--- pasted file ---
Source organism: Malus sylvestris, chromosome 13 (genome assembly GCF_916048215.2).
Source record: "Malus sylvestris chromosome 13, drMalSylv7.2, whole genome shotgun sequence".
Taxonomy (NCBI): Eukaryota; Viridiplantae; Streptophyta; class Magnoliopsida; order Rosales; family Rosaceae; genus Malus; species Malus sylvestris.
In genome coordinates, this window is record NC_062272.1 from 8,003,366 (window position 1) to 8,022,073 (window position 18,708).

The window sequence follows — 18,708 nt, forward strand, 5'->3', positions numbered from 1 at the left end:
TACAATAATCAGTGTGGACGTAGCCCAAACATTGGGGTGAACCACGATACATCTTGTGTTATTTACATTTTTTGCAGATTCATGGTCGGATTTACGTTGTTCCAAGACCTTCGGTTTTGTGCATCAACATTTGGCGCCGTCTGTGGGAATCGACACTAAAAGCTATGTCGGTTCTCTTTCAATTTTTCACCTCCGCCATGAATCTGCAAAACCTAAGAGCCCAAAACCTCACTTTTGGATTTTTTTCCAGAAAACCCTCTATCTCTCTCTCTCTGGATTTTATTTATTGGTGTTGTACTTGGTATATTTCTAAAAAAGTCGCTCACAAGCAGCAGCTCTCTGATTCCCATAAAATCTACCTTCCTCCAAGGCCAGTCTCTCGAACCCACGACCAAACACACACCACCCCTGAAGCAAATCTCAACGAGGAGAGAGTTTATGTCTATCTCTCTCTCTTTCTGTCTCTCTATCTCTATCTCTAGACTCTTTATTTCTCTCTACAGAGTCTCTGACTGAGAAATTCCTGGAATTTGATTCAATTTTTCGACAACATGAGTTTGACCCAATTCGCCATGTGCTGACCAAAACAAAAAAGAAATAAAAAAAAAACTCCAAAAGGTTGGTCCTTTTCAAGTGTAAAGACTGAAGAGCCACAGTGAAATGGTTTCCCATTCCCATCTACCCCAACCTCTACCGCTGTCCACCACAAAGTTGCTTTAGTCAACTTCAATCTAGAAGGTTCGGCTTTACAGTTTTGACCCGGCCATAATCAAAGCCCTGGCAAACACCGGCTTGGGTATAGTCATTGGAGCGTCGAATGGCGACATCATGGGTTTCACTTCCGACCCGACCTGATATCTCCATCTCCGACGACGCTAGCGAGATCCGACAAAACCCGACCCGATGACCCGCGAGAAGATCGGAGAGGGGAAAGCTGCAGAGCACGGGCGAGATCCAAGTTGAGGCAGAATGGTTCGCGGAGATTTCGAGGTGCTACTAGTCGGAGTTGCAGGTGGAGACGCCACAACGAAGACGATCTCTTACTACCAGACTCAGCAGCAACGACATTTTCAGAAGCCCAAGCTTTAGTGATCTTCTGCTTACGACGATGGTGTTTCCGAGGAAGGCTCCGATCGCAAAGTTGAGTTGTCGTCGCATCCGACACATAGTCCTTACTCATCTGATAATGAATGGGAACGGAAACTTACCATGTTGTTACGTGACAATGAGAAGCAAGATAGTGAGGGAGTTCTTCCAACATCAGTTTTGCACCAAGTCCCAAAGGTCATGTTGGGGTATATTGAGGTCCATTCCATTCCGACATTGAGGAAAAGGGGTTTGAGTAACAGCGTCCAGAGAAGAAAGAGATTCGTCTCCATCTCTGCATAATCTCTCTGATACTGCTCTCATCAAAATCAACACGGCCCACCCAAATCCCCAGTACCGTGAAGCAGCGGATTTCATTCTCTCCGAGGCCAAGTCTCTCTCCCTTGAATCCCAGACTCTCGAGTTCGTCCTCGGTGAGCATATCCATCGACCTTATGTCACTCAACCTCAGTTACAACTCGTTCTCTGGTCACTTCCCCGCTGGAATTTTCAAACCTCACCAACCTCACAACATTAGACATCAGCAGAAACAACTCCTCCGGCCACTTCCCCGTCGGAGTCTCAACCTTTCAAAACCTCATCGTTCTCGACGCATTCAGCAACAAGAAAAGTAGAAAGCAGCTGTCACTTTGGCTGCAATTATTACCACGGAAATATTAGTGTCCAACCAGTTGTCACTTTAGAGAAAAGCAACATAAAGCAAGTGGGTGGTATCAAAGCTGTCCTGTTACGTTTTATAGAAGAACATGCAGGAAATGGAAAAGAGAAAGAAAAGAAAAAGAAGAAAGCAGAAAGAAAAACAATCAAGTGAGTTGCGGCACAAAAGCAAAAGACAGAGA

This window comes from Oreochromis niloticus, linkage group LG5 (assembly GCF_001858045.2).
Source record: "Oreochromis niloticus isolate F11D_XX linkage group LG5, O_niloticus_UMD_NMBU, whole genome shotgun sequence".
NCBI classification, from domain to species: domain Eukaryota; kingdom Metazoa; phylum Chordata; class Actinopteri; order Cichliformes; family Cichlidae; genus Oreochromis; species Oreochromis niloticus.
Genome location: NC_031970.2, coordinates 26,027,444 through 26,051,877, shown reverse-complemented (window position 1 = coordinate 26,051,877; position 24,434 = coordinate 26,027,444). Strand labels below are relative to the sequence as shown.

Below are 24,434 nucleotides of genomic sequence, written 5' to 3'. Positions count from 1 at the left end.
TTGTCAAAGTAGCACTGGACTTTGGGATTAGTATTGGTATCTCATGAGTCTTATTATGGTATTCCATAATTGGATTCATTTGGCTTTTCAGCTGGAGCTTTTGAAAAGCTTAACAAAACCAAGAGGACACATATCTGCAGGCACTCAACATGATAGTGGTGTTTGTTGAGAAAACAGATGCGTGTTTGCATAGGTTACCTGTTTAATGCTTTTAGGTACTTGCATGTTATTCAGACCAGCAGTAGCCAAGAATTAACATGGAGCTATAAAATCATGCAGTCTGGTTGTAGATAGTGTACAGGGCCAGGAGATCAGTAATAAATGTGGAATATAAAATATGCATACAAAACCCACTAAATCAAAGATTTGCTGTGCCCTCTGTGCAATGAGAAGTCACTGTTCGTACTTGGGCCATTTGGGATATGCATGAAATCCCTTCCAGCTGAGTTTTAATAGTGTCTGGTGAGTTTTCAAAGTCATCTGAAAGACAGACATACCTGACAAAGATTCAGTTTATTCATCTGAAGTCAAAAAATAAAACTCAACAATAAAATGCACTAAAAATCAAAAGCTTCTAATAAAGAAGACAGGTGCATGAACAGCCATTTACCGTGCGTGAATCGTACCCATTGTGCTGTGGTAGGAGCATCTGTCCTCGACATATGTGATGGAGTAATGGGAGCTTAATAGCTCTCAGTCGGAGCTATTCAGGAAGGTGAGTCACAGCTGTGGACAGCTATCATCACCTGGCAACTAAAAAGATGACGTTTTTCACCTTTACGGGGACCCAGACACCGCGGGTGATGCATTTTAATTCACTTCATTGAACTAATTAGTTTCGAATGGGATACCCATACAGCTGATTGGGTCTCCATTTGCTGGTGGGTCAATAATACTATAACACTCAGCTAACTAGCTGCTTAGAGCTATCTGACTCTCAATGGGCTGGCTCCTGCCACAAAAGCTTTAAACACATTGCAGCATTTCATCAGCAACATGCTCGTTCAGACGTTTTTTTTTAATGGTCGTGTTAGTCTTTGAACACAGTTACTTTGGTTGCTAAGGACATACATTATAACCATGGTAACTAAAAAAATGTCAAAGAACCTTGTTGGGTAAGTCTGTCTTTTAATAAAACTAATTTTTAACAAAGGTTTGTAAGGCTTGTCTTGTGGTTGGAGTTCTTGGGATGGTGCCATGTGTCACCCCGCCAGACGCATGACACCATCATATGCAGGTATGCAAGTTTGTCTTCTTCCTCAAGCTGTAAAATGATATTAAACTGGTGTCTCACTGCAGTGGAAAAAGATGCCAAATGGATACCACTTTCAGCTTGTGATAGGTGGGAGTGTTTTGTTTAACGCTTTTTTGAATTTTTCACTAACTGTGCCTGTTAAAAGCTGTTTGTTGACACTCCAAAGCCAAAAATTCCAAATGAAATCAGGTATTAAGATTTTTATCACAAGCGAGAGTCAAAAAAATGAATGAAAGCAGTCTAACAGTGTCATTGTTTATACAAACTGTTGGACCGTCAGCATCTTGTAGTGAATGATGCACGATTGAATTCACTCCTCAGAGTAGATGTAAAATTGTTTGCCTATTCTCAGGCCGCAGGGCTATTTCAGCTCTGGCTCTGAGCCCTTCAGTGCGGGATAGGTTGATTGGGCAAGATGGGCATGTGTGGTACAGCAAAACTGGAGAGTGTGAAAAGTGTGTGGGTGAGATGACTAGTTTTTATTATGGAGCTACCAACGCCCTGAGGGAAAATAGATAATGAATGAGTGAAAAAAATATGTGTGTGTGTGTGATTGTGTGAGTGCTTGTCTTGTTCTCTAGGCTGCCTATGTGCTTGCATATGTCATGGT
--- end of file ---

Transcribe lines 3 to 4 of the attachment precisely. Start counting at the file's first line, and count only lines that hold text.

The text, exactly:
Taxonomy (NCBI): Eukaryota; Viridiplantae; Streptophyta; class Magnoliopsida; order Rosales; family Rosaceae; genus Malus; species Malus sylvestris.
In genome coordinates, this window is record NC_062272.1 from 8,003,366 (window position 1) to 8,022,073 (window position 18,708).